In my quest to finish using up all of my cabbage, I decided to make some Singapore noodles. (Apparently I associate cabbage with Singapore noodles) I've made this a few times using a recipe on Budget Bytes, but I don't love the way she says to prep the noodles, so I decided to check out The Woks of Life. I settled on their Vegetarian Singapore Noodles recipe, since I've been lacking vegetables in my diet lately.
And there were a lot of veggies in this! So many veggies that I think it took me about 45 minutes to prep for this dish. I realized that I don't know how to julienne carrots. I was slicing them with a knife in probably the most inefficient way possible. I gotta watch a youtube video on this for next time.
I also realized that I had way more cabbage than I thought I did! And I already thought I had a lot of cabbage. The recipe calls for 6 oz, and I definitely had more than that. I also don't think I know the right strategy for cutting up Taiwanese cabbage either. Cabbage was flying everywhere as I was cutting it. As I was dumping all the veggies in my pan, I decided to only put half the cabbage in, so now I still have more cabbage that I need to use up.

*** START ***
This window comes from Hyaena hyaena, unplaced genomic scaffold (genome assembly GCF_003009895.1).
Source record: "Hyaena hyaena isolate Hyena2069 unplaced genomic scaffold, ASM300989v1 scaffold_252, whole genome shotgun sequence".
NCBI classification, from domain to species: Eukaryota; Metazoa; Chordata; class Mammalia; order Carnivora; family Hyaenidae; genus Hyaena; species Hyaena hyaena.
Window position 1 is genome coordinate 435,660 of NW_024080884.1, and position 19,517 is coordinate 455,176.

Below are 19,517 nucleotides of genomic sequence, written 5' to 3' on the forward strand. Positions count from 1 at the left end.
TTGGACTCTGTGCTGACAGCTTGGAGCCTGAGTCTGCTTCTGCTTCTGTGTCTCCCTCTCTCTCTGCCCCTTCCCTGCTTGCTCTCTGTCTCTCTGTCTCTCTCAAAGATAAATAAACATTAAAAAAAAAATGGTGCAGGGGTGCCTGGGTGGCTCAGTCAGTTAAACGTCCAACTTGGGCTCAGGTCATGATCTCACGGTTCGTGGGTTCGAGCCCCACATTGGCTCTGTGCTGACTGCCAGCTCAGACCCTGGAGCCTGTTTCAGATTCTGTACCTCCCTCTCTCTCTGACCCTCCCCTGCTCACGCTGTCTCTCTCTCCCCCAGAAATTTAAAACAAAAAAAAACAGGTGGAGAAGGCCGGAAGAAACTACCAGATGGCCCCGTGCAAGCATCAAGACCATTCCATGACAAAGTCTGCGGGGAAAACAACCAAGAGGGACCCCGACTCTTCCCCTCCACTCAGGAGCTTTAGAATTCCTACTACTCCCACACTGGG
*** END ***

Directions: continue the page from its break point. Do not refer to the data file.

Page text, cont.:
All in all, it took me 1 hour, 20 minutes to make this, which is 20 more minutes than the actual recipe says. I blame at least ten of those minutes on the fact that this recipe calls for salt. That was weird. I never put straight salt in my Asian food. It's always some sort of sauce that gives it that saltiness. And as I was pouring my salt into a bowl, I realized that I was low on salt. So I look for the big container of salt, because of course I have more salt. I looked in every cabinet, and turns out, I'm COMPLETELY OUT OF SALT. How in the world did I run out of salt?!
(I'm having a deja vu moment. I'm pretty sure I suddenly ran out of salt when my sister was here earlier this year. How the heck do we use up so much salt? But I'm only out of normal salt. I still have garlic salt, seasoning salt, and that pink himalayan salt that everyone just happens to stock in their kitchen for some weird reason.)
In the end, I'd say these noodles were alright. 3/5. They're not bad, but I really should have used soy sauce instead of salt. There was actually a comment in the original recipe that questioned why this didn't have soy sauce. I should have listened more to that commenter.